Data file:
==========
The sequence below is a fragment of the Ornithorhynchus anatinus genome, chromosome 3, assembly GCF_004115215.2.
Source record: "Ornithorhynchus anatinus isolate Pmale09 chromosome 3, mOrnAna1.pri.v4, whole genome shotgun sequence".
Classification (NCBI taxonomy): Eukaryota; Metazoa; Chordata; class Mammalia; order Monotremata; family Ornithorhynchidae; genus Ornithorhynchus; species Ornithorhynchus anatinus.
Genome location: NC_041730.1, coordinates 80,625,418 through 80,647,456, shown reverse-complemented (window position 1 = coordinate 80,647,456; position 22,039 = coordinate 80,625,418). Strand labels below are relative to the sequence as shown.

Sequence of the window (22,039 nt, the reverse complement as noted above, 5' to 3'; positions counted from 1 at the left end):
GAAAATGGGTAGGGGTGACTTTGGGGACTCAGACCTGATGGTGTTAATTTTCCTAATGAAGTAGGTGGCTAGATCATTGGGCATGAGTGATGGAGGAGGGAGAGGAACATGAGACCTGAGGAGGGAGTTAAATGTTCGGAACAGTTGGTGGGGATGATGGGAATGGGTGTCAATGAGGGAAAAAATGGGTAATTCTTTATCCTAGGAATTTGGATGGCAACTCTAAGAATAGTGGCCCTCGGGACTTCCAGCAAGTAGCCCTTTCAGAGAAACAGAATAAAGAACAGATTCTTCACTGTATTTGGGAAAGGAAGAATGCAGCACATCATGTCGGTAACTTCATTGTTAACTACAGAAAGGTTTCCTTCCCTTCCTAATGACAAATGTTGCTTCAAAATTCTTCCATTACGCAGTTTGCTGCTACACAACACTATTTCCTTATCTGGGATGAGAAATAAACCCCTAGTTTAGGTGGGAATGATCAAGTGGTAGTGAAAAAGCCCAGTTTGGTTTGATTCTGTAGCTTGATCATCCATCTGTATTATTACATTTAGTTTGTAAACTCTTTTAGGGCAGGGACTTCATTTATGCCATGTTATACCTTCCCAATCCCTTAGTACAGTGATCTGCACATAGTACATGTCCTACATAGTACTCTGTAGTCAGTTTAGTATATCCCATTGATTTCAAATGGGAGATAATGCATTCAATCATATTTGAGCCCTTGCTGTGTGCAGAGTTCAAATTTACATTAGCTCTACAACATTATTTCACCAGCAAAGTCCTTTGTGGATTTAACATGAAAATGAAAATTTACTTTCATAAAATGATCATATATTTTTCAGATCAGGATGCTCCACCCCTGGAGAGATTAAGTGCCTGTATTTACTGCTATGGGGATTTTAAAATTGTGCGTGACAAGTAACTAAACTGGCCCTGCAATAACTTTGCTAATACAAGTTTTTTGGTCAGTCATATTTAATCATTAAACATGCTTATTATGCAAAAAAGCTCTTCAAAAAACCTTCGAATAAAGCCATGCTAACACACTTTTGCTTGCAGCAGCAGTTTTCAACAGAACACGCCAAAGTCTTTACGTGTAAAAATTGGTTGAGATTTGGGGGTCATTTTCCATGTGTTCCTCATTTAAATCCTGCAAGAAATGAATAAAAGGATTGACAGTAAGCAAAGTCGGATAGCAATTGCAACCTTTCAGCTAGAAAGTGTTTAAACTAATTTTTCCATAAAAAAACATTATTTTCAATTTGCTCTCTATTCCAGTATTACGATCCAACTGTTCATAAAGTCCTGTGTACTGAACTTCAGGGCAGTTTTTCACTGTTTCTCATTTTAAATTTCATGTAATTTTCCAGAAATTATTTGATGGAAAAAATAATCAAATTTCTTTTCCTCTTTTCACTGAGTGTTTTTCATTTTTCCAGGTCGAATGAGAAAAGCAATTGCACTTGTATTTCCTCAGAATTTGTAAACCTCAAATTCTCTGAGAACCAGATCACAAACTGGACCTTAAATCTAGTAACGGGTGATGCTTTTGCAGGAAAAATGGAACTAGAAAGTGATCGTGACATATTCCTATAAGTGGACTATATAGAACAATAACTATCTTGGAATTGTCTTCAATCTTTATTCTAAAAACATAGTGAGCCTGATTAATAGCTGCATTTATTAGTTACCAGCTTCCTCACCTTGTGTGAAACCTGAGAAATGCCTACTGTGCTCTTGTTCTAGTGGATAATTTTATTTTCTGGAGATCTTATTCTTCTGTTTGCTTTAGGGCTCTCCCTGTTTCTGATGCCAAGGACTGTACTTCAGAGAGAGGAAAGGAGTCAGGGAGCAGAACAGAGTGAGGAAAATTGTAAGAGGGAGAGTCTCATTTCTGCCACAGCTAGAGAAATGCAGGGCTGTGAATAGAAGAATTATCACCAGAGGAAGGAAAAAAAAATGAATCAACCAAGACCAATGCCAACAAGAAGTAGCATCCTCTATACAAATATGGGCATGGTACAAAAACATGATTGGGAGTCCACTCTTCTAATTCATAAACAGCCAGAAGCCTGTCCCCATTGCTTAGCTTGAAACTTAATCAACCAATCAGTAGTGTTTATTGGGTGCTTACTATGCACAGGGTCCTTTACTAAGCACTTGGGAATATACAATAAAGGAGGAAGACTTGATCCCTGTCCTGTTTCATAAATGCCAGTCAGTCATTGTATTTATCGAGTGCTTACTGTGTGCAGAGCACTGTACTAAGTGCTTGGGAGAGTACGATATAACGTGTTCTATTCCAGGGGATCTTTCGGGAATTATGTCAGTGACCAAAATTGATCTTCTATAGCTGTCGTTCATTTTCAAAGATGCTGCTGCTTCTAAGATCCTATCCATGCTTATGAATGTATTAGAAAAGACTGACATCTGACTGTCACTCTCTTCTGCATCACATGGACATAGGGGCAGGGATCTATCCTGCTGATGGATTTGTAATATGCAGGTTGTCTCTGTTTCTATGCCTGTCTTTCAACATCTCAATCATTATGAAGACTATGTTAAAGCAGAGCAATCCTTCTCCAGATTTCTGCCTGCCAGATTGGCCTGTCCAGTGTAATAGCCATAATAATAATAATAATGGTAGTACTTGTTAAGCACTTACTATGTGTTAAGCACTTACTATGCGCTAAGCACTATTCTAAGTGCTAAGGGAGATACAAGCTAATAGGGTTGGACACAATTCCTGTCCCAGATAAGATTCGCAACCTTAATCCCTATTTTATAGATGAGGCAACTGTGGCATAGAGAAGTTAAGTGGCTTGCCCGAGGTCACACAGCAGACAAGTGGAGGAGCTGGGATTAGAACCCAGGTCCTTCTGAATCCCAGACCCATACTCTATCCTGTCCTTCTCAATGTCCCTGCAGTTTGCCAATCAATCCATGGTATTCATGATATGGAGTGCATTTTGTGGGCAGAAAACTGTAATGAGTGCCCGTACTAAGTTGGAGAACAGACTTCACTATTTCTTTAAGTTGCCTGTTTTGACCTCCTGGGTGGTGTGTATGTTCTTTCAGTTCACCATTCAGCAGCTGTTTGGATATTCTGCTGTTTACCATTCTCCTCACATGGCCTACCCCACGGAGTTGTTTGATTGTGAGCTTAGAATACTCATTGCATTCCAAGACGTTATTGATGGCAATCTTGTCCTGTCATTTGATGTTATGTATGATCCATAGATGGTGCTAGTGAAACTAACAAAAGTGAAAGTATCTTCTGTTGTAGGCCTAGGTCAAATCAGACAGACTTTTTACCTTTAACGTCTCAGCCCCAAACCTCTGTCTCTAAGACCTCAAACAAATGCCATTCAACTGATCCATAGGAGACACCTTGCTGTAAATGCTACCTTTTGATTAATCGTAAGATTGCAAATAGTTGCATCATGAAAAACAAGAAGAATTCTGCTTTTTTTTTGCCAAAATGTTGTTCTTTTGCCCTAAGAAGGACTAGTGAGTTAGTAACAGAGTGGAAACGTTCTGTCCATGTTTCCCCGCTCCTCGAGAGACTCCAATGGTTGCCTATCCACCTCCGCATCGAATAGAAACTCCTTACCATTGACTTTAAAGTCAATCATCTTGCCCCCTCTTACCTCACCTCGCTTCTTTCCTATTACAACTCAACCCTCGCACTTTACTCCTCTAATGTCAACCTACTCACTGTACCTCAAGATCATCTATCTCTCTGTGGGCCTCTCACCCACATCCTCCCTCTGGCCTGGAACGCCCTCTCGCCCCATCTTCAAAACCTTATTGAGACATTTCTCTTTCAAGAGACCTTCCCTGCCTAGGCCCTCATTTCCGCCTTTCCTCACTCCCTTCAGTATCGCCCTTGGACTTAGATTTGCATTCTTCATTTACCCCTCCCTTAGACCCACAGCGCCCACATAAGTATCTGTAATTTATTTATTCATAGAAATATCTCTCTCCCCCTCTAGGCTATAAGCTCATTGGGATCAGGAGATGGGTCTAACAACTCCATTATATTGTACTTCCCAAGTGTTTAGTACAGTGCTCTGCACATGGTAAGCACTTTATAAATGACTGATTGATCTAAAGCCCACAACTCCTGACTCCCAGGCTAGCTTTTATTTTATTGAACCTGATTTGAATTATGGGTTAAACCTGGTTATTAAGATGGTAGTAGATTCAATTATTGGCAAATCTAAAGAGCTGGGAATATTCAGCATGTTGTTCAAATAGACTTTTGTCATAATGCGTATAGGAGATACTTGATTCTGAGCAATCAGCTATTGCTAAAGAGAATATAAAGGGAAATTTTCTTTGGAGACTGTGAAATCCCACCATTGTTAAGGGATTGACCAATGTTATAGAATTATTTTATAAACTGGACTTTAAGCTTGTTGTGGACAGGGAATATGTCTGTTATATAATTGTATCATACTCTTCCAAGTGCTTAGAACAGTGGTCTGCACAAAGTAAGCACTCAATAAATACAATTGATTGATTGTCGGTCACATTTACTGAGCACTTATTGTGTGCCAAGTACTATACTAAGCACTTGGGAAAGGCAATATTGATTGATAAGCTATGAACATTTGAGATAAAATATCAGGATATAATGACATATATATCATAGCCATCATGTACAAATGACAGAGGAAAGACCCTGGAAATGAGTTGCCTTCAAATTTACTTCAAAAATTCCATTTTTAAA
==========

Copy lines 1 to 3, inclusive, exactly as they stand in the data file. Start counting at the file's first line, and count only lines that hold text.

The sequence below is a fragment of the Ornithorhynchus anatinus genome, chromosome 3, assembly GCF_004115215.2.
Source record: "Ornithorhynchus anatinus isolate Pmale09 chromosome 3, mOrnAna1.pri.v4, whole genome shotgun sequence".
Classification (NCBI taxonomy): Eukaryota; Metazoa; Chordata; class Mammalia; order Monotremata; family Ornithorhynchidae; genus Ornithorhynchus; species Ornithorhynchus anatinus.